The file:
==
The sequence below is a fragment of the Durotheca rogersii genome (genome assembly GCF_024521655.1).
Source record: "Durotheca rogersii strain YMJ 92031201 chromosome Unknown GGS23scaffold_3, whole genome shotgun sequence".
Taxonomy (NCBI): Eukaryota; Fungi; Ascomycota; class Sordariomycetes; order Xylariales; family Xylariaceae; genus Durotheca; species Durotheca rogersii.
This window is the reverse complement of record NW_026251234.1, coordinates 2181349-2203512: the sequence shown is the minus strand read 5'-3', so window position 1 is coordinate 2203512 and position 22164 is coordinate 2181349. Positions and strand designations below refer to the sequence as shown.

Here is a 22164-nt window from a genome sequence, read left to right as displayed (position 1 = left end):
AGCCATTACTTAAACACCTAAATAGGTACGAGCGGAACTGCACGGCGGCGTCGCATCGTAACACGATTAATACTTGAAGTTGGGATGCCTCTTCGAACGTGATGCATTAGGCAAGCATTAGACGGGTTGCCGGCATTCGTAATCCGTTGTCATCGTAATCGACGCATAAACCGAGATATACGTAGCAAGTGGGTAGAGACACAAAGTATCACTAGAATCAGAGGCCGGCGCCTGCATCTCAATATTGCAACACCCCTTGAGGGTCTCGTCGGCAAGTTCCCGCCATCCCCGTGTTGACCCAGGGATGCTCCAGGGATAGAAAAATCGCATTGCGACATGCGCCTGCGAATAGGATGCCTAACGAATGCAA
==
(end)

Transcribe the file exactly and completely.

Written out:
The sequence below is a fragment of the Durotheca rogersii genome (genome assembly GCF_024521655.1).
Source record: "Durotheca rogersii strain YMJ 92031201 chromosome Unknown GGS23scaffold_3, whole genome shotgun sequence".
Taxonomy (NCBI): Eukaryota; Fungi; Ascomycota; class Sordariomycetes; order Xylariales; family Xylariaceae; genus Durotheca; species Durotheca rogersii.
This window is the reverse complement of record NW_026251234.1, coordinates 2181349-2203512: the sequence shown is the minus strand read 5'-3', so window position 1 is coordinate 2203512 and position 22164 is coordinate 2181349. Positions and strand designations below refer to the sequence as shown.

Here is a 22164-nt window from a genome sequence, read left to right as displayed (position 1 = left end):
AGCCATTACTTAAACACCTAAATAGGTACGAGCGGAACTGCACGGCGGCGTCGCATCGTAACACGATTAATACTTGAAGTTGGGATGCCTCTTCGAACGTGATGCATTAGGCAAGCATTAGACGGGTTGCCGGCATTCGTAATCCGTTGTCATCGTAATCGACGCATAAACCGAGATATACGTAGCAAGTGGGTAGAGACACAAAGTATCACTAGAATCAGAGGCCGGCGCCTGCATCTCAATATTGCAACACCCCTTGAGGGTCTCGTCGGCAAGTTCCCGCCATCCCCGTGTTGACCCAGGGATGCTCCAGGGATAGAAAAATCGCATTGCGACATGCGCCTGCGAATAGGATGCCTAACGAATGCAA